But, with the Boks ravaged by injuries to Gurthro Steenkamp, Smit and flankers Juan Smith and Pierre Spies, the All Blacks start as favourites for Matfield's big day.
"It's difficult when there are injuries, especially when guys pull out late like Juan and Pierre did," Matfield said.
"But, particularly in a World Cup year, it's important to have a strong squad and I'm sure the guys coming in will come to the party and deliver."
Graham Henry's side have lost to only one team in the past four years - and that was the Springboks on three occasions - and face their age old rivals again for the first real test of their season.
However, Henry believes the loss of Spies - and the introduction of former captain Bob Skinstad - will change the way the Boks attack, but not the way they plan to secure victory.
"Skinstad and Spies are different players physically aren't they?" the All Black coach said.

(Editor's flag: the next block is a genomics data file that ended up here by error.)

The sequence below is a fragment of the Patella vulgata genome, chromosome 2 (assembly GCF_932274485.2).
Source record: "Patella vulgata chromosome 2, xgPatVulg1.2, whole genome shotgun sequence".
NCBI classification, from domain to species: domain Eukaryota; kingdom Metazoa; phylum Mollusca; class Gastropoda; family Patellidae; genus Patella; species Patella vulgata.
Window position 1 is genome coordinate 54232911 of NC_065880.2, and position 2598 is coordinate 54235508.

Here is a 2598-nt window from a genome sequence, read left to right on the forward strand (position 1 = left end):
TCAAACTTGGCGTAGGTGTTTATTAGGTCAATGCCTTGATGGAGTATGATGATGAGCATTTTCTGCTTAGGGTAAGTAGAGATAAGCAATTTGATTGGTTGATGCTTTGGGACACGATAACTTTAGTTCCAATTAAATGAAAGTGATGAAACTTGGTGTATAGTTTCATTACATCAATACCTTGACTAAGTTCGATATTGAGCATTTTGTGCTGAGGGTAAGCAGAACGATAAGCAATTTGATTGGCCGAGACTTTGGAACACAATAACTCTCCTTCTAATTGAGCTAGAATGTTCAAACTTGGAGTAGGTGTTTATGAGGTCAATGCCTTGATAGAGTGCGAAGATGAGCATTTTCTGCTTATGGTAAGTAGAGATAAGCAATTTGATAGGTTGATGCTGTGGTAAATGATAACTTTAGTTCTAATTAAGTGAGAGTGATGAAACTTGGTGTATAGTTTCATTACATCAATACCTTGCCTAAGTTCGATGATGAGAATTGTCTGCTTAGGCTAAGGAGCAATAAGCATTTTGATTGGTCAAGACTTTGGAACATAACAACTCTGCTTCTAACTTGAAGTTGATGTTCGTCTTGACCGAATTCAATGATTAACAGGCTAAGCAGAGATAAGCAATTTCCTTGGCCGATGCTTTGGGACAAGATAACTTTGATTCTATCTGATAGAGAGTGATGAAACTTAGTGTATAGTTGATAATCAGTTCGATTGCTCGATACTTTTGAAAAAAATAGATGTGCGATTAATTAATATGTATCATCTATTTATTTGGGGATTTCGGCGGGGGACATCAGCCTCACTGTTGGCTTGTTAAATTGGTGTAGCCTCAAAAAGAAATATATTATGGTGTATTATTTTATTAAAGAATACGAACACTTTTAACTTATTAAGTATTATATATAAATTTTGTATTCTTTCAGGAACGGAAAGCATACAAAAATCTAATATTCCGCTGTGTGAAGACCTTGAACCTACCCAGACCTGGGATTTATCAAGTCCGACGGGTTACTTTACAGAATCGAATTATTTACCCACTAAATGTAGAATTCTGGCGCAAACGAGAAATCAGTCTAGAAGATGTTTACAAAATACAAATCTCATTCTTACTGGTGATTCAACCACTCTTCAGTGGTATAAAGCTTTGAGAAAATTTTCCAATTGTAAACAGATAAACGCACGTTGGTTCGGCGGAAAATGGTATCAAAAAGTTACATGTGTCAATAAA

"Skinstad is more of a ball-runner than a carrier, so I think that might change things for them a bit.
"But I haven't really given the changes a great deal of thought to be frank. Loose forward is an area of huge strength in SA rugby, I watched Super 14 and was very impressed with the quality of loose forwards.
"They can play all sorts of different combinations and not lose potency. We expect them to take us on up front. More of the same. They always look to get physical domination and they will do so tomorrow, and that starts up front."
The Boks come into the match off wins over England, Samoa and Australia in their Tri-Nations opener last week, while the All Blacks have brushed aside France and Canada on the way to this game.
The clash could also go a long way to deciding the championship race in the tournament.